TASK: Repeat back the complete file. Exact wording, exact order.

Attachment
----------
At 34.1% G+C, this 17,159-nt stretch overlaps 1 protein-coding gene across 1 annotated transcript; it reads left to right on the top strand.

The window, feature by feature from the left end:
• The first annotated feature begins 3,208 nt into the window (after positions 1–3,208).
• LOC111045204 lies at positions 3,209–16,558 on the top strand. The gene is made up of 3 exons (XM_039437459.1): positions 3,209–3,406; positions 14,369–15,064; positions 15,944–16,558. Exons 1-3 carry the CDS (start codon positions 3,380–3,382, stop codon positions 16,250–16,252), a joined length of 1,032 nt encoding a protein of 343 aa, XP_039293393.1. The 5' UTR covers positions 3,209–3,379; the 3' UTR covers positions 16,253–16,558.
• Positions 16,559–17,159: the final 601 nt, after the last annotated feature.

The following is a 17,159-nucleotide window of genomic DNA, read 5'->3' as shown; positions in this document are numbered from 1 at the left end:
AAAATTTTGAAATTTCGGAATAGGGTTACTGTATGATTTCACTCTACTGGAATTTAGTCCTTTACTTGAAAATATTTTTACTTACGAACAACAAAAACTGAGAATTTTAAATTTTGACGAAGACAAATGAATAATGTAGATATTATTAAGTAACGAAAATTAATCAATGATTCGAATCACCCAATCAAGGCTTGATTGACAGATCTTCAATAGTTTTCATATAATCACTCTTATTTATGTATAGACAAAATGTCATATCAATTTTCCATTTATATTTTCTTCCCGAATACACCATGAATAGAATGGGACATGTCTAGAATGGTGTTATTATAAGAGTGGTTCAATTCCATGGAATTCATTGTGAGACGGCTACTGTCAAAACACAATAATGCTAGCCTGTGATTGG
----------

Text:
At 34.1% G+C, this 17,159-nt stretch overlaps 1 protein-coding gene across 1 annotated transcript; it reads left to right on the top strand.

The window, feature by feature from the left end:
• The first annotated feature begins 3,208 nt into the window (after positions 1–3,208).
• LOC111045204 lies at positions 3,209–16,558 on the top strand. The gene is made up of 3 exons (XM_039437459.1): positions 3,209–3,406; positions 14,369–15,064; positions 15,944–16,558. Exons 1-3 carry the CDS (start codon positions 3,380–3,382, stop codon positions 16,250–16,252), a joined length of 1,032 nt encoding a protein of 343 aa, XP_039293393.1. The 5' UTR covers positions 3,209–3,379; the 3' UTR covers positions 16,253–16,558.
• Positions 16,559–17,159: the final 601 nt, after the last annotated feature.

The following is a 17,159-nucleotide window of genomic DNA, read 5'->3' as shown; positions in this document are numbered from 1 at the left end:
AAAATTTTGAAATTTCGGAATAGGGTTACTGTATGATTTCACTCTACTGGAATTTAGTCCTTTACTTGAAAATATTTTTACTTACGAACAACAAAAACTGAGAATTTTAAATTTTGACGAAGACAAATGAATAATGTAGATATTATTAAGTAACGAAAATTAATCAATGATTCGAATCACCCAATCAAGGCTTGATTGACAGATCTTCAATAGTTTTCATATAATCACTCTTATTTATGTATAGACAAAATGTCATATCAATTTTCCATTTATATTTTCTTCCCGAATACACCATGAATAGAATGGGACATGTCTAGAATGGTGTTATTATAAGAGTGGTTCAATTCCATGGAATTCATTGTGAGACGGCTACTGTCAAAACACAATAATGCTAGCCTGTGATTGG